Selig praises O'Neil, state of game
LOS ANGELES -- Commissioner Bud Selig lamented the death of Buck O'Neil on Saturday, calling the former Negro Leagues star an extraordinary human being.
O'Neil died Friday night at Research Medical Center in Kansas City from complications of congestive heart failure and recently diagnosed bone marrow cancer, said Bob Kendrick, marketing director for the Negro Leagues museum. O'Neil was 94.
"Talk about people -- you want to measure people's careers, what he did for the sport," Selig said moments before the Mets and Dodgers played Game 3 of their NL division series. "His career was amazing."
Asked if he'd thought about O'Neil not being in the Hall of Fame, Selig replied: "You bet. I haven't gotten that out of my mind today."
While Selig spoke, he couldn't help watching the Detroit Tigers' celebrating on a nearby television after they'd eliminated the New York Yankees from the AL playoffs.
"Three years ago they lost 119 games," Selig said of the Tigers. "It's really an amazing story. It goes to prove the only predictable thing about this sport is its unpredictability. Amazing."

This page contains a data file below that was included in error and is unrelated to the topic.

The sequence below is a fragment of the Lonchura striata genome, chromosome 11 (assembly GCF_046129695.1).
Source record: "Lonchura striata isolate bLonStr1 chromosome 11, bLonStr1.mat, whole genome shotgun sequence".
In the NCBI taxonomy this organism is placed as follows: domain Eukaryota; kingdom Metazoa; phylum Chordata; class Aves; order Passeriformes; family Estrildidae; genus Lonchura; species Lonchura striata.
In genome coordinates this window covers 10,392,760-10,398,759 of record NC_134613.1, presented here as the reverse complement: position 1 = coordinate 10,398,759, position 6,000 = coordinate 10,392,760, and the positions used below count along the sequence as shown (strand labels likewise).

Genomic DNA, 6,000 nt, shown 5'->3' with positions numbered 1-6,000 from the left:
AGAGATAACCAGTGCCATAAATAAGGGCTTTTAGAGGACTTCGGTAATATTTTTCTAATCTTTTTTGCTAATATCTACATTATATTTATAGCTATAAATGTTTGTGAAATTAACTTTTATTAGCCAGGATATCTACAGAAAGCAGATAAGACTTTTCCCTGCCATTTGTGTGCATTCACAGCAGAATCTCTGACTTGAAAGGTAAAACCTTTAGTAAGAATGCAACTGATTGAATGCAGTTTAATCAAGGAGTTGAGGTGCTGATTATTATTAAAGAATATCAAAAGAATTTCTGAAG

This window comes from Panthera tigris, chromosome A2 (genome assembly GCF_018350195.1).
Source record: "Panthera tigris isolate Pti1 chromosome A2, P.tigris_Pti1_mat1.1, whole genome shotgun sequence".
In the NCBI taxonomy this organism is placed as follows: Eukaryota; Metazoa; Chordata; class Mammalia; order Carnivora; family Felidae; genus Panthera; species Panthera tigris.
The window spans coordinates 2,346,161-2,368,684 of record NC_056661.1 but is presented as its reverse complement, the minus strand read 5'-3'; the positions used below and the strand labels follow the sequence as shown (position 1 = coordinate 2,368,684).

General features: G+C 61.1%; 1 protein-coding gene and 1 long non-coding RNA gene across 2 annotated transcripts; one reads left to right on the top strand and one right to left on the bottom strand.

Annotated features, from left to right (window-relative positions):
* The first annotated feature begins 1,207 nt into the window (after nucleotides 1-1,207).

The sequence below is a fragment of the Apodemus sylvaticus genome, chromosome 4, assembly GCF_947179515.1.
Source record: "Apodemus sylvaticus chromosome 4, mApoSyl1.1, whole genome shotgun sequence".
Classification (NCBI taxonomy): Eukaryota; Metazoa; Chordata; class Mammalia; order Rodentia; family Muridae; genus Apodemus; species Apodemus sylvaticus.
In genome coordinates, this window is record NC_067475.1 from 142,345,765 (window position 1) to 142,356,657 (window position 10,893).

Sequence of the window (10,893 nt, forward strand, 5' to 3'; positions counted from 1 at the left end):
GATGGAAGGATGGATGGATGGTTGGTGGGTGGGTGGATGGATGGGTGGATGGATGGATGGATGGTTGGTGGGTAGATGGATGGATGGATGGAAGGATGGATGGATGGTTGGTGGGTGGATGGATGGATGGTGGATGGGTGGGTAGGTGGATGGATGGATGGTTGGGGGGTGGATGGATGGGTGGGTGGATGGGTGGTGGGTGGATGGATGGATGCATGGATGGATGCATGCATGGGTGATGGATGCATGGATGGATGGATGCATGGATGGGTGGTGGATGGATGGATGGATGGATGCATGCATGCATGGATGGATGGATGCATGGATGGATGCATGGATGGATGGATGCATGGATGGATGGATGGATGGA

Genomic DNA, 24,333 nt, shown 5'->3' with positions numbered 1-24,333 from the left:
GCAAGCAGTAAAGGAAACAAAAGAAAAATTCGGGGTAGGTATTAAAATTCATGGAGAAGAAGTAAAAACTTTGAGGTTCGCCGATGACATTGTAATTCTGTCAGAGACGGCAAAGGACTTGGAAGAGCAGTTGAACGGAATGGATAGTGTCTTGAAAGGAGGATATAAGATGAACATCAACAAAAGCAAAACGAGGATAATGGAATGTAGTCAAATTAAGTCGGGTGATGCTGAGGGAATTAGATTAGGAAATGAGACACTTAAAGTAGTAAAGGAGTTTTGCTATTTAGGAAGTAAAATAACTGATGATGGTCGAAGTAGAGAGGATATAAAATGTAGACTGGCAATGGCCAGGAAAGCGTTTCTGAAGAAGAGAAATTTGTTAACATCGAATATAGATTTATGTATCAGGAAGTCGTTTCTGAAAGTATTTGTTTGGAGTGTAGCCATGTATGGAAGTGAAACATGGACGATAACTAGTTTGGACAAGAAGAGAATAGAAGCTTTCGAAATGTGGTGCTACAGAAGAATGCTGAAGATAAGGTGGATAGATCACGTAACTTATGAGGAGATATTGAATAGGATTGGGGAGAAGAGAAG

Selig said the Dodgers, an organization in chaos a year ago after finishing its second-worst season since moving from Brooklyn to Los Angeles in 1958, should be acknowledged for their turnaround.
"The Dodgers have a very strong organization, very competitive," he said. "Of all the things I have to worry about today, the Dodgers aren't one of them."
Selig said the Dodgers were among the candidates to host an All-Star game in the coming years.
The commissioner declined comment when asked about negotiations between the players and management.
"Quiet is good," he said. I think you can read anything into that. Compared to the history of the last 35 years, I would say this is beyond peaceful."
Copyright 2006 by The Associated Press
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